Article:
Years ago for a summer I worked on the Rosslare/Cherbourg ferry and while conditions on board were decidedly rough, I just loved the sea. Even as a young man I often drove on a winter's afternoon to the empty car parks by beaches to sit and stare at the atlantic ocean pounding our shores. It was pleasing and hypnotic.
But flying became the norm so my acquaintance with ships and the sea ended. The argument for jets was the high speed and low cost with which you could get to your destination. London, we were told, was only an hour away. That's partially true. From the moment you begin galloping down the runway in Cork to the moment the wheels touch the tarmac in London is only one hour. But you have to get to your local airport first and where I am, that's a half hour minimum in light traffic. Then you have to be at the airport two hours before take-off, so you can bank on at least two and a half hours before your fabled one hour flying time. At the other end, the maze that is Heathrow, can take a further hour to negotiate before you are once again in fresh air. That folks is four-and-a-half hours, everything running smoothly.
OK, it is still quick by comparison to the alternative eighteen-hour sea journey that then drops you in Wales for the train to London. But somehow, air travel has lost its romance. It's a chore now and an unnecessarily intrusive one at that. But booked on a cruise last week around Norway, I still had to fly to Copenhagen and though it wasn't the worst of flights, I'd nearly swear the plane landed in Germany and we walked the rest of the way. The distance from where we parked and where the main building was must surely have been measured in miles.
And then there was the cruise ship. Seeing it the first time it looked like a gigantic white cliff wall rising up to the sky. Embarkation was a pleasant ceremony that included complimentary drinks and a friendly chat outlining all we needed to know. The cabin was on the twelfth floor via a fast lift and the view from the balcony was awesome indeed. As the ship slipped its moorings we were sitting down to dinner on the 13th floor beside a full-sized window to the world. By the time it was tramping up the Danish coast, we were on high stools toasting our good fortune. The big ship covered many sea miles as we slept soundly in a massive double bed that night. All of the next day as we ate and drank to our hearts content and explored the nooks and crannies, the ship made progress up the Danish, Swedish and Norwegian coasts. We were nearing our destination as we finished up watching the floor show that night and hit the sack again. At 0600 hrs, the following morning, herself called out to me from the balcony saying, "Jesus! You've got to see this." We had slipped effortlessly in Geiranger Fjord and the sight that greeted me took my breath away. I could drool on about that on its own forever.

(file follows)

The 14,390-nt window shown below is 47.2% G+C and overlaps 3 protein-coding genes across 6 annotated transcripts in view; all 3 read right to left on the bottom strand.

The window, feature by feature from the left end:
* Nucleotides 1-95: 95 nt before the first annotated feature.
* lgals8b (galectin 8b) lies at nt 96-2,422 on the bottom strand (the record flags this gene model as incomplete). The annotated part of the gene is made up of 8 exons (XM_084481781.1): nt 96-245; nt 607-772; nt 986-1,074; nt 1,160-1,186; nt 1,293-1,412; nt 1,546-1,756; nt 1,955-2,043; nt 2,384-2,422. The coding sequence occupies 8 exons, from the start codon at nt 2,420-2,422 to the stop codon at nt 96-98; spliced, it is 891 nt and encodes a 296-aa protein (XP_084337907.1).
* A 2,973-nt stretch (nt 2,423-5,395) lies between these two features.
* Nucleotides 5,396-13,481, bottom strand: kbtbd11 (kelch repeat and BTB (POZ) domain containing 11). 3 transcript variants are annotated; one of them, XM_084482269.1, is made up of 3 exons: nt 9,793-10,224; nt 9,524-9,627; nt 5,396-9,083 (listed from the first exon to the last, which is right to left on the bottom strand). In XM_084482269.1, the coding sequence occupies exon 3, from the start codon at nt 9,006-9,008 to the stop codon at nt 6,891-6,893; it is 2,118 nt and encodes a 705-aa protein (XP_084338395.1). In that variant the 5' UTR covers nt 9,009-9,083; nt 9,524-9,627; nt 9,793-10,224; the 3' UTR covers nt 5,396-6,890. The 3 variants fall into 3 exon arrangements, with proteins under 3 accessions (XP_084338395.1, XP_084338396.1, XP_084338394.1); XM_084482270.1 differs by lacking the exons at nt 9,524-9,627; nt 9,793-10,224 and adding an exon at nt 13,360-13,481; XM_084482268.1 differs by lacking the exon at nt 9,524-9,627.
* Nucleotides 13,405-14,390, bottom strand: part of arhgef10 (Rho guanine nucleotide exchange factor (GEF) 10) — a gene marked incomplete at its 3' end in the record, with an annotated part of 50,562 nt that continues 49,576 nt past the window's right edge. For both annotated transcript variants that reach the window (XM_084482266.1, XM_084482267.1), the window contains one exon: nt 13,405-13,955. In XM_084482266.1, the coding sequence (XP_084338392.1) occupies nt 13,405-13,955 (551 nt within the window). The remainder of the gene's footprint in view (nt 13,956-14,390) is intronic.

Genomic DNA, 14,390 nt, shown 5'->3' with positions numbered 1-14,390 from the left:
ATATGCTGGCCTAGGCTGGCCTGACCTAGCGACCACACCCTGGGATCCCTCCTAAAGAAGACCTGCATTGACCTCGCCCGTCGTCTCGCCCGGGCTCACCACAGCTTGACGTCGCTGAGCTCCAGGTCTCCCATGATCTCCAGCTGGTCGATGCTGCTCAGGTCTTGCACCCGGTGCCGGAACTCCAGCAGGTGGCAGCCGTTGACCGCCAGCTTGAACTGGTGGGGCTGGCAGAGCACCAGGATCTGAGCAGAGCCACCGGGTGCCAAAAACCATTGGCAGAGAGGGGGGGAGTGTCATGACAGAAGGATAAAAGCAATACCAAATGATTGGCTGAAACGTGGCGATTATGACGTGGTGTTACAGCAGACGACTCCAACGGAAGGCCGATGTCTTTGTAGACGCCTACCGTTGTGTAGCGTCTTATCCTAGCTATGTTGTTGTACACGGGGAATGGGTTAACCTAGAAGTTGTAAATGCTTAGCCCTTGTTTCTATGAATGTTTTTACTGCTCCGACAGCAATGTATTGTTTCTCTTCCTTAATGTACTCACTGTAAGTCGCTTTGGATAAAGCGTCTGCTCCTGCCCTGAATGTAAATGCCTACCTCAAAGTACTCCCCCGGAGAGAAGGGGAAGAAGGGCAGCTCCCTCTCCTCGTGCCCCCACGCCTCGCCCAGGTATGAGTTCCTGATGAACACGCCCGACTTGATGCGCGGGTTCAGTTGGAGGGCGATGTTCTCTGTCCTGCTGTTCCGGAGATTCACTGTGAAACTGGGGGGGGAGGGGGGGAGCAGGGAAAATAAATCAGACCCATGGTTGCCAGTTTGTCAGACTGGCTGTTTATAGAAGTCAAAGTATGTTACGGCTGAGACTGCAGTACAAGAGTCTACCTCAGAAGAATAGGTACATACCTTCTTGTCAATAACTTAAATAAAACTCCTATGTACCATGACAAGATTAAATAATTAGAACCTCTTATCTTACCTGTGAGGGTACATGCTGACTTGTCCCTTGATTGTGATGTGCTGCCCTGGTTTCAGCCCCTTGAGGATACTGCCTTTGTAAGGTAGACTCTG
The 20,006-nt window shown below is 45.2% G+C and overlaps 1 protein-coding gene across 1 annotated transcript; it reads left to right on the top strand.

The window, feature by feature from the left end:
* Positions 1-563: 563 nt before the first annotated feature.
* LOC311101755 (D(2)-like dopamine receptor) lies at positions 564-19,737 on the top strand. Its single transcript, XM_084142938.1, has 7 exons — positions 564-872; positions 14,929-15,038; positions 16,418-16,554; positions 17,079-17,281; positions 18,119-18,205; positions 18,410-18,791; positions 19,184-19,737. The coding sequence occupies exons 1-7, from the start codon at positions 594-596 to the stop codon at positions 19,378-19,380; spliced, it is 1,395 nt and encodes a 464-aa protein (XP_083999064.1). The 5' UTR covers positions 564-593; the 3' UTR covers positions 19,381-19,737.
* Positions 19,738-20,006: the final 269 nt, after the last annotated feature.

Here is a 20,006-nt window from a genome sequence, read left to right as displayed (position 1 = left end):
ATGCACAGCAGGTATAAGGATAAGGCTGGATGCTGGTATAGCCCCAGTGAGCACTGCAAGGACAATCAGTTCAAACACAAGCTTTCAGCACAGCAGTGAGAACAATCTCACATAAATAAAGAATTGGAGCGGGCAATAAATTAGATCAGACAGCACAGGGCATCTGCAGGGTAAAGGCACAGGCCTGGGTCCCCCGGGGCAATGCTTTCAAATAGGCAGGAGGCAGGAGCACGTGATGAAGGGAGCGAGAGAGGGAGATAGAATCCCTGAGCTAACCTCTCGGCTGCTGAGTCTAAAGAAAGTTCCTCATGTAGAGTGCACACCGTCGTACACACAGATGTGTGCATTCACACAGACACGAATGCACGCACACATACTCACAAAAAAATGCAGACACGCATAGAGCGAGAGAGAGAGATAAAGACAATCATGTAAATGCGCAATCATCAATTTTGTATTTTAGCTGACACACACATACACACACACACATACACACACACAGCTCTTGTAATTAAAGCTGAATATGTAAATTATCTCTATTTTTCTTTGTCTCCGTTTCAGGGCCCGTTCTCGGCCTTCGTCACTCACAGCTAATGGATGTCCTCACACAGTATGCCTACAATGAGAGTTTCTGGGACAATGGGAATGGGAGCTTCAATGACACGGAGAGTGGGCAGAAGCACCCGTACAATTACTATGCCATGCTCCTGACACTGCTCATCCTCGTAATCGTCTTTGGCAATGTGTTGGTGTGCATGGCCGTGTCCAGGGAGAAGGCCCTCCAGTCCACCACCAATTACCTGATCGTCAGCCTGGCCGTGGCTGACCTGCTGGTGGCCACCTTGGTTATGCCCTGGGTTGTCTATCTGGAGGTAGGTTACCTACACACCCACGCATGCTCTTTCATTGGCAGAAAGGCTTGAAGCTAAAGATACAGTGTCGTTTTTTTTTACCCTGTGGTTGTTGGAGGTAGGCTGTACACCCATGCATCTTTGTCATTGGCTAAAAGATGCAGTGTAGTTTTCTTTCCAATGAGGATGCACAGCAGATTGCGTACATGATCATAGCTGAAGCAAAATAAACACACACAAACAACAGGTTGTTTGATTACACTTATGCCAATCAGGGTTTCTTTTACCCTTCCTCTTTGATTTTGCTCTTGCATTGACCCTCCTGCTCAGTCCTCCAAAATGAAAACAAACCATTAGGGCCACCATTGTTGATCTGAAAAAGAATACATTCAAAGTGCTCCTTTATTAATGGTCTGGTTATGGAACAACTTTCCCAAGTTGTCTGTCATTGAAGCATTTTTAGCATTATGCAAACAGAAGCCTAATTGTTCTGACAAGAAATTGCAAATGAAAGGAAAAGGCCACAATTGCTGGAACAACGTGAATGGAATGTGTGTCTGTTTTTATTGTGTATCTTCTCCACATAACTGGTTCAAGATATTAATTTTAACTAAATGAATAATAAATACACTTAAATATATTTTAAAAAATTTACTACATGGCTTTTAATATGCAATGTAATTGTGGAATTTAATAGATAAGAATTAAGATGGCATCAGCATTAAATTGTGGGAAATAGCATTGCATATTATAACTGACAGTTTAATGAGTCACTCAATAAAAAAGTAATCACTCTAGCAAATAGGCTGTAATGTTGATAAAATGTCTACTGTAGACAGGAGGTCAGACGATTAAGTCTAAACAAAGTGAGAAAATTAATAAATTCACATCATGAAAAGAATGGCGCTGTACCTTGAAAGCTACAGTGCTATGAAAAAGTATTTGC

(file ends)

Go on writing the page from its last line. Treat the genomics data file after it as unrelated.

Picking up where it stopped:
Point being though, at 0800 hrs, that morning over breakfast, as we gazed out the cafeteria window, the ship berthed in paradise. Think of that gentle berthing procedure in the light of a modern airport landing. There's just no comparison. We had traveled several hundred miles in comfort and style on a flat calm sea and had arrived in a remote place that no airport could ever be built. And I had the sight of the heart-lifting ocean all of that time. I do not have the superlatives to do it justice. If I could afford it, I would never plant my sorry ass on a jet again. I would confine my destinations to those that could be reached by sea and to hell with the other.
There were no luggage weight limitations, no rip-off prices on board, no climbing over other passengers to go for a piss and no claustrophobia either. It was, as the saying goes, plain sailing. You could lace into the hooch with wild abandon and nobody cared. No-one gave you that admonishing stare when you ordered a second. You could get up and walk around and go out in the fresh air too any time on the journey. Terrorism as a concept never once entered the head. I have no recollection on the seven day voyage to five different ports in three different countries of ever having my passport checked after the first occasion. In fact it was tucked up in the cabin safe. I had it checked in Dublin airport and again in Copenhagen airport in one morning before setting out. I wasn't asked if I had packed my own bags after I left the airport and boarded the ship. And the staff all smiled and said hallo upon eye contact of any kind.
The flying boats may have signaled the end of the great liners in the fifties but sixty years later, I believe they will make a comeback for all of the above reasons and many more to boot. The sheer peace and joy of travel by sea far outweighs the benefits of the supposed cheap fast air travel in my books.